An anonymous benefactor has given German fraud investigation company Wifka $32 million dollars as bait in their bid to find out who was responsible for downing Malaysia Airlines Flight MH17 in Ukraine on July 17.
Wifka says it doesn’t know exactly who the benefactor is, but the offer is genuine because it has already received a fee of $57,000 to begin its investigation.
Wifka boss Josef Resch told NBC News he would receive another $720,000 if the investigation was successful.
The bounty, which some media are saying is the largest ever, will be paid to the person or organisation which can identify:
- Who shot down MH17 on July 17?
- Who gave the order?
- Who covered up the shoot down? (Also, if it was by accident and not out of political, economic or military motivation)
- Who can provide details on the circumstances that led to the shoot down?
- Who was directly involved with the shoot down?
- What happened to the people that were involved with the shoot down?
- What happened to the weapon used?
- Who can name the people that cleared the shoot down?
“The money is securely deposited in Zurich, Switzerland,” Wifka said. “It will be paid there or in a different neutral place of the whistle-blower’s choice.”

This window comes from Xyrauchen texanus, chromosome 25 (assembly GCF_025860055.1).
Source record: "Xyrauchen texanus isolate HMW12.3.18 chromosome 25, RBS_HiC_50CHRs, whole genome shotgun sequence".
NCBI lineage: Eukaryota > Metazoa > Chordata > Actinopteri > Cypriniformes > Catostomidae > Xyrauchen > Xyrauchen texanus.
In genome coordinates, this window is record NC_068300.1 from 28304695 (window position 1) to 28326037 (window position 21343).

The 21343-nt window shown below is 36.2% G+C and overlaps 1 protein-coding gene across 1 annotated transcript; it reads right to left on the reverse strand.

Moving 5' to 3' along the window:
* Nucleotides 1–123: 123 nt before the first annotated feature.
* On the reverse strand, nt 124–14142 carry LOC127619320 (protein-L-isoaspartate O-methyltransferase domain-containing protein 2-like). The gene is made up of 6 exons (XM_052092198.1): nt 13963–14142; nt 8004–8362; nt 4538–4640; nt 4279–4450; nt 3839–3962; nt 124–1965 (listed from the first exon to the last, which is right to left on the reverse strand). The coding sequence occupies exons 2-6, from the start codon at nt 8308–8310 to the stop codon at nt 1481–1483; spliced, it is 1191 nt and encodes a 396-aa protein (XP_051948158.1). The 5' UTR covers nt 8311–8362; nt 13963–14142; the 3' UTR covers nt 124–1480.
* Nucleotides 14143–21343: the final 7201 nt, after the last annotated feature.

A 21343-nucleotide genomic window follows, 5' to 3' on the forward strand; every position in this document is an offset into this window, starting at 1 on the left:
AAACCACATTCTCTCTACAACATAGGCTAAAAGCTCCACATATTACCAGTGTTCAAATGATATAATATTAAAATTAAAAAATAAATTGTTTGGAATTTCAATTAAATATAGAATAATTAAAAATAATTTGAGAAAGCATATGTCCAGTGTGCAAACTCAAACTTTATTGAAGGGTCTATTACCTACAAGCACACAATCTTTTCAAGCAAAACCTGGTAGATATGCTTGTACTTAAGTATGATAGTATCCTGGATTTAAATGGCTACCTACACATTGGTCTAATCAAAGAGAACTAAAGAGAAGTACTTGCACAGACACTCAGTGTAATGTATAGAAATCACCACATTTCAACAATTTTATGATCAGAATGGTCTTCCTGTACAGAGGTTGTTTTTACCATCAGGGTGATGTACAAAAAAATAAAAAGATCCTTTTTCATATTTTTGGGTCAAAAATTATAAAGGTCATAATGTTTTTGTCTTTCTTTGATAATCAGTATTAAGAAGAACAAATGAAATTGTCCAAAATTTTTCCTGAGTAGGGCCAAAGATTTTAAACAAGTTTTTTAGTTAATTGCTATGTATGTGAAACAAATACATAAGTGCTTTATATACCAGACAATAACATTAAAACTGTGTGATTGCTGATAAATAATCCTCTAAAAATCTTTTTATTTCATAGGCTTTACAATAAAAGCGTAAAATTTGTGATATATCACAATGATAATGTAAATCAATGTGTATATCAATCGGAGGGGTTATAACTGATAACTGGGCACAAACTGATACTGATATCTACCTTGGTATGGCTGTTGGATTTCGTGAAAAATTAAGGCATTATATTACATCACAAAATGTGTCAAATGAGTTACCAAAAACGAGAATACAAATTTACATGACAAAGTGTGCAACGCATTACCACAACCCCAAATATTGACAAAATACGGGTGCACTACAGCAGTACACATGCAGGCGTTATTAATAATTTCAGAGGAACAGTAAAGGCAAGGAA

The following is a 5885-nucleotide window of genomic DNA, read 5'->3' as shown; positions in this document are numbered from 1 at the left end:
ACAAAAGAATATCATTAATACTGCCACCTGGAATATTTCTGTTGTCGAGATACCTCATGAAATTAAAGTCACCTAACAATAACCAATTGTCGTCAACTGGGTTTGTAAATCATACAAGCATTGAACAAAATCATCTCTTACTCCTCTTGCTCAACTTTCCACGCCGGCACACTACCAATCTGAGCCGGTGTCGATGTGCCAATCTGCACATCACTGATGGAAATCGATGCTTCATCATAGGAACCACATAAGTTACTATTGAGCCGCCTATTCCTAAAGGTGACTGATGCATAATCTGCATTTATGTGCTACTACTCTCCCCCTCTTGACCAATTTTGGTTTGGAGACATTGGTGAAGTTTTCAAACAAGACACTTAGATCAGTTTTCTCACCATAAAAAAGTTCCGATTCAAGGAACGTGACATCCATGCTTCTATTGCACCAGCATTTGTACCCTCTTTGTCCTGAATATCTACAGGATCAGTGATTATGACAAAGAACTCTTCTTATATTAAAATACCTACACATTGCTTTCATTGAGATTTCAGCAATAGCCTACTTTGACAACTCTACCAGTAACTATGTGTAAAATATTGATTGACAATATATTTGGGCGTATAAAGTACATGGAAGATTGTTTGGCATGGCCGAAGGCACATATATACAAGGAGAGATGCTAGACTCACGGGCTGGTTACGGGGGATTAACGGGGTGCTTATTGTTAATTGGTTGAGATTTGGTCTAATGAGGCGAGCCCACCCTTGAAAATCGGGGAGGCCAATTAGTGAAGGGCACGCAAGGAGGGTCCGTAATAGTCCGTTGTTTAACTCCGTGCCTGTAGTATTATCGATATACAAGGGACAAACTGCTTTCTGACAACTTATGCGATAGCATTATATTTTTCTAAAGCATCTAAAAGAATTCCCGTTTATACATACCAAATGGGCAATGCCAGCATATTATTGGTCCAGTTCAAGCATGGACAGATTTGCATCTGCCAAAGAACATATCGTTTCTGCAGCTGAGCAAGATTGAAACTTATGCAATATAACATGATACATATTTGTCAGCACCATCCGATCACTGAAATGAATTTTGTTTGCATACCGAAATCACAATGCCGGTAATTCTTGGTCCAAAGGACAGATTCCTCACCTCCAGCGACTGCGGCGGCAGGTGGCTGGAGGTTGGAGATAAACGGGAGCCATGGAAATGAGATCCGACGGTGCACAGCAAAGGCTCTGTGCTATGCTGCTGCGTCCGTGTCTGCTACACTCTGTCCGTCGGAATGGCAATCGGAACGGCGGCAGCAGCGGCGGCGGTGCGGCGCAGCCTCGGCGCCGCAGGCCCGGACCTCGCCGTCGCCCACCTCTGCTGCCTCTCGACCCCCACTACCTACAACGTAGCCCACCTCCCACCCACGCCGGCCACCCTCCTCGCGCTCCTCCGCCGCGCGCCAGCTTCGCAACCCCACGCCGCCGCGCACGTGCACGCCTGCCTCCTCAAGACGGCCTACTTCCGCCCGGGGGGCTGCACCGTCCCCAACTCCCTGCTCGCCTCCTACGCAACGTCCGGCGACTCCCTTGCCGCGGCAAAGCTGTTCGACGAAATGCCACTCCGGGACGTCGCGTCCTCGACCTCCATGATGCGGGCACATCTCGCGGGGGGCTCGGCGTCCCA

All 298 passengers and crew onboard MH17 were killed in the crash, which the Dutch Safety Board last week confirmed was hit by a “large number of high-energy impacts”.
More than two-thirds of the victims were from the Netherlands, another 38 were Australians.
The overwhelming suspicion in regard to who shot the plane down is on pro-Russian rebels using a BUK missile system supplied from Russia.
The separatists have mostly denied ever possessing such missiles, although one separatist leader told Reuters in July that they did in fact have one on the day the plane was shot down.
Moscow denies supplying the rebels with weapons.
Resch said he had been briefed in several different meetings in various countries about the reward, and claimed one of the middlemen had a Swiss accent.
He said there was a possibility the reward was being offered by powerful Russian businessmen trying to hurt President Vladimir Putin’s reputation.
The Wifka statement advises anyone with information to “take great care; e.g. to contact them through a lawyer”.
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